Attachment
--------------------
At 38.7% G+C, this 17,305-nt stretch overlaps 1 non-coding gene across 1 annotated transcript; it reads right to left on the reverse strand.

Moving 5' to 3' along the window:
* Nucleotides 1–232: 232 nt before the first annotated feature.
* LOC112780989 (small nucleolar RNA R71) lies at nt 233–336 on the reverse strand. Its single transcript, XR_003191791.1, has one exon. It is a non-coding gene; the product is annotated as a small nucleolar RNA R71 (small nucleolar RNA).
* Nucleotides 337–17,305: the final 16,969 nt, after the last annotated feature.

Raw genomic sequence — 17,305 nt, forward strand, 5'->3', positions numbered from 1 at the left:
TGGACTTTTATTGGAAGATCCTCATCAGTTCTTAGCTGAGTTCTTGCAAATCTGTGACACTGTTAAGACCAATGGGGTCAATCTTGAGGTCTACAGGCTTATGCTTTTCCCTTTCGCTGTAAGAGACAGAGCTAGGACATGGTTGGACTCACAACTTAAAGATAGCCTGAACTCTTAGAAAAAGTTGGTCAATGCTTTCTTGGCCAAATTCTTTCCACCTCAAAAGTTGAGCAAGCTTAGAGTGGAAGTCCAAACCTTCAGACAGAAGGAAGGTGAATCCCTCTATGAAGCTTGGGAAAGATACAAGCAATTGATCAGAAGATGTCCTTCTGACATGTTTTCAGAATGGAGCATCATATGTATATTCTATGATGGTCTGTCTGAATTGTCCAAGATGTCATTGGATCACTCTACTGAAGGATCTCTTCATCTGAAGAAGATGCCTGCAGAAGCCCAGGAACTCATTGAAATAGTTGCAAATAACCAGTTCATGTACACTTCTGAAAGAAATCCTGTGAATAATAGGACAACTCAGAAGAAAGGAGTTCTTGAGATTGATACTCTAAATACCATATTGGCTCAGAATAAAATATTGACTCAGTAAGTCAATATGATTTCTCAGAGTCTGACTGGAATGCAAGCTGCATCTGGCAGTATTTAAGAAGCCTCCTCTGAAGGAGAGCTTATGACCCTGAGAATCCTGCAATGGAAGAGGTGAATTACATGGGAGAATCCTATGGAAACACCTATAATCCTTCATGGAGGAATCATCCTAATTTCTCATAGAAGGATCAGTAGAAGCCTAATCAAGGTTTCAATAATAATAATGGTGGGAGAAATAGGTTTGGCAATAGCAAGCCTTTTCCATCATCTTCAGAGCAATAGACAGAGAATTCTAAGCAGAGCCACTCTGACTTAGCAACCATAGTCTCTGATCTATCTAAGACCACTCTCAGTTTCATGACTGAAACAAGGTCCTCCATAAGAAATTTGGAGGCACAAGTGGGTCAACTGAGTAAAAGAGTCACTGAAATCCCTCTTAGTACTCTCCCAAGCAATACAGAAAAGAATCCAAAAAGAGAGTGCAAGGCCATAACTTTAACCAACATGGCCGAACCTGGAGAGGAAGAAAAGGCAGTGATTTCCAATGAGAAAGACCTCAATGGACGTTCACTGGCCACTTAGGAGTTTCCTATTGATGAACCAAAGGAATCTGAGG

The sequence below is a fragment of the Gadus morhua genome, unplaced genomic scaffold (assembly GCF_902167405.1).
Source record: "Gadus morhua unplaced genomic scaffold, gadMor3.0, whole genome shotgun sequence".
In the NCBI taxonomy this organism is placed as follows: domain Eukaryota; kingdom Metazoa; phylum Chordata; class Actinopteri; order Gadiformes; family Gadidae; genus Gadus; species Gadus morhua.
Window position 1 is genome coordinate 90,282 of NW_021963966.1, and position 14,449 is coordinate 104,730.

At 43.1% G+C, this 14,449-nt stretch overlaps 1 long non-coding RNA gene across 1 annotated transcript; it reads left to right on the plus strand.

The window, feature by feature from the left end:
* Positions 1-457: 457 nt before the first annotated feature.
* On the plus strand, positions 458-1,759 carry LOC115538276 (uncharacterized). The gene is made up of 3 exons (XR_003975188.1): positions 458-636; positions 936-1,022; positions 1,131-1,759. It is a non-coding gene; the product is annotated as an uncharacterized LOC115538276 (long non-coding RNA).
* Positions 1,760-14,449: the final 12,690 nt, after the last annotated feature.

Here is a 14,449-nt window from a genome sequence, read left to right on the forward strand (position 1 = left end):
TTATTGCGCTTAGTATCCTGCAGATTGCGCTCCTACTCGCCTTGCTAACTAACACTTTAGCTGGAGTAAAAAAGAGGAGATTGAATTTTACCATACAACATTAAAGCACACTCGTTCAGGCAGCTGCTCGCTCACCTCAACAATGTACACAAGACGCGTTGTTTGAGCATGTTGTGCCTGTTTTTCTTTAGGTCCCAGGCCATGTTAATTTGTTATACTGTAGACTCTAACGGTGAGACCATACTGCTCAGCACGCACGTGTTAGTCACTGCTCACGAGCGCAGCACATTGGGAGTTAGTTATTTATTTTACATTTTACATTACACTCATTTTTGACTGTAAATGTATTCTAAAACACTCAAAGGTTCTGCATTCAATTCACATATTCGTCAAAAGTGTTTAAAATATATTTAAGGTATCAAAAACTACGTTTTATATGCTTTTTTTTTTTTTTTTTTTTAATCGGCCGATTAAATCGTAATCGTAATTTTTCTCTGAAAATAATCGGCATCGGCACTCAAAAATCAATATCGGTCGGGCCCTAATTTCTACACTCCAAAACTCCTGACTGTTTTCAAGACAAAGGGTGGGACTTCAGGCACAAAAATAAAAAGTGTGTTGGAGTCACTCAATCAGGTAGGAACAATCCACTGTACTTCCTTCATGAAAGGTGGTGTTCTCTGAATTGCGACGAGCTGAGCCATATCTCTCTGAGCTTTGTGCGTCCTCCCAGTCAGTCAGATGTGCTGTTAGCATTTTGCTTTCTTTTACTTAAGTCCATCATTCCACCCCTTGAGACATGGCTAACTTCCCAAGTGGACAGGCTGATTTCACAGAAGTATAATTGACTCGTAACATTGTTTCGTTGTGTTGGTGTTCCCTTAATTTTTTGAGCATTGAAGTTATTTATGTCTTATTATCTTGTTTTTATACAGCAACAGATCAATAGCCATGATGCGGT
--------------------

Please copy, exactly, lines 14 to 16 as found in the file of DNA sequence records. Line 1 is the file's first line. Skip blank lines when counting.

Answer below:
* Positions 1-457: 457 nt before the first annotated feature.
* On the plus strand, positions 458-1,759 carry LOC115538276 (uncharacterized). The gene is made up of 3 exons (XR_003975188.1): positions 458-636; positions 936-1,022; positions 1,131-1,759. It is a non-coding gene; the product is annotated as an uncharacterized LOC115538276 (long non-coding RNA).
* Positions 1,760-14,449: the final 12,690 nt, after the last annotated feature.